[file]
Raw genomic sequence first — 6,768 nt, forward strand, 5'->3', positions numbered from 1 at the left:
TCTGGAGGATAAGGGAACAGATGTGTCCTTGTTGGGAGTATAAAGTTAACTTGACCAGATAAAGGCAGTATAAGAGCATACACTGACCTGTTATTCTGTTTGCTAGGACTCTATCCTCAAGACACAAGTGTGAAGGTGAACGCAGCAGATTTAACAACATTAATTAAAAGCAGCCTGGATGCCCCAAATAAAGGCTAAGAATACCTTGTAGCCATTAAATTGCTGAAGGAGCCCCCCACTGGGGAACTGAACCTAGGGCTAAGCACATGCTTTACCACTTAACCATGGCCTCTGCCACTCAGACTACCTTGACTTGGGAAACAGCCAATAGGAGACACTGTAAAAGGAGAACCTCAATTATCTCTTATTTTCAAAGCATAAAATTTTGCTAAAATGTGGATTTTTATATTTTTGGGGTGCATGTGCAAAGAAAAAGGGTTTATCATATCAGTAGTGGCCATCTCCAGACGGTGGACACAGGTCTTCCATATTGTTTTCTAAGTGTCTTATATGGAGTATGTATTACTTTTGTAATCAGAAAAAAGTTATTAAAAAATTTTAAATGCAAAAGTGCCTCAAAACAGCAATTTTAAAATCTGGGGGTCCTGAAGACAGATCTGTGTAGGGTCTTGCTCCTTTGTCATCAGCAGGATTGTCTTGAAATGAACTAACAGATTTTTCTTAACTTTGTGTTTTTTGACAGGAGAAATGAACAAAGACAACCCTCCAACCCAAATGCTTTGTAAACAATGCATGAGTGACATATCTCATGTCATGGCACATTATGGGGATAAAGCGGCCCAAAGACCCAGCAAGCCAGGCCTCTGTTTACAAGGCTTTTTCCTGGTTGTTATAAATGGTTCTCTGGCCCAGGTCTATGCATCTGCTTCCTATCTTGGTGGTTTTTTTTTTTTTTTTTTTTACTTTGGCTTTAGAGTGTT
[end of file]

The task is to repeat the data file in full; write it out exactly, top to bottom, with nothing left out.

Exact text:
Raw genomic sequence first — 6,768 nt, forward strand, 5'->3', positions numbered from 1 at the left:
TCTGGAGGATAAGGGAACAGATGTGTCCTTGTTGGGAGTATAAAGTTAACTTGACCAGATAAAGGCAGTATAAGAGCATACACTGACCTGTTATTCTGTTTGCTAGGACTCTATCCTCAAGACACAAGTGTGAAGGTGAACGCAGCAGATTTAACAACATTAATTAAAAGCAGCCTGGATGCCCCAAATAAAGGCTAAGAATACCTTGTAGCCATTAAATTGCTGAAGGAGCCCCCCACTGGGGAACTGAACCTAGGGCTAAGCACATGCTTTACCACTTAACCATGGCCTCTGCCACTCAGACTACCTTGACTTGGGAAACAGCCAATAGGAGACACTGTAAAAGGAGAACCTCAATTATCTCTTATTTTCAAAGCATAAAATTTTGCTAAAATGTGGATTTTTATATTTTTGGGGTGCATGTGCAAAGAAAAAGGGTTTATCATATCAGTAGTGGCCATCTCCAGACGGTGGACACAGGTCTTCCATATTGTTTTCTAAGTGTCTTATATGGAGTATGTATTACTTTTGTAATCAGAAAAAAGTTATTAAAAAATTTTAAATGCAAAAGTGCCTCAAAACAGCAATTTTAAAATCTGGGGGTCCTGAAGACAGATCTGTGTAGGGTCTTGCTCCTTTGTCATCAGCAGGATTGTCTTGAAATGAACTAACAGATTTTTCTTAACTTTGTGTTTTTTGACAGGAGAAATGAACAAAGACAACCCTCCAACCCAAATGCTTTGTAAACAATGCATGAGTGACATATCTCATGTCATGGCACATTATGGGGATAAAGCGGCCCAAAGACCCAGCAAGCCAGGCCTCTGTTTACAAGGCTTTTTCCTGGTTGTTATAAATGGTTCTCTGGCCCAGGTCTATGCATCTGCTTCCTATCTTGGTGGTTTTTTTTTTTTTTTTTTTTACTTTGGCTTTAGAGTGTT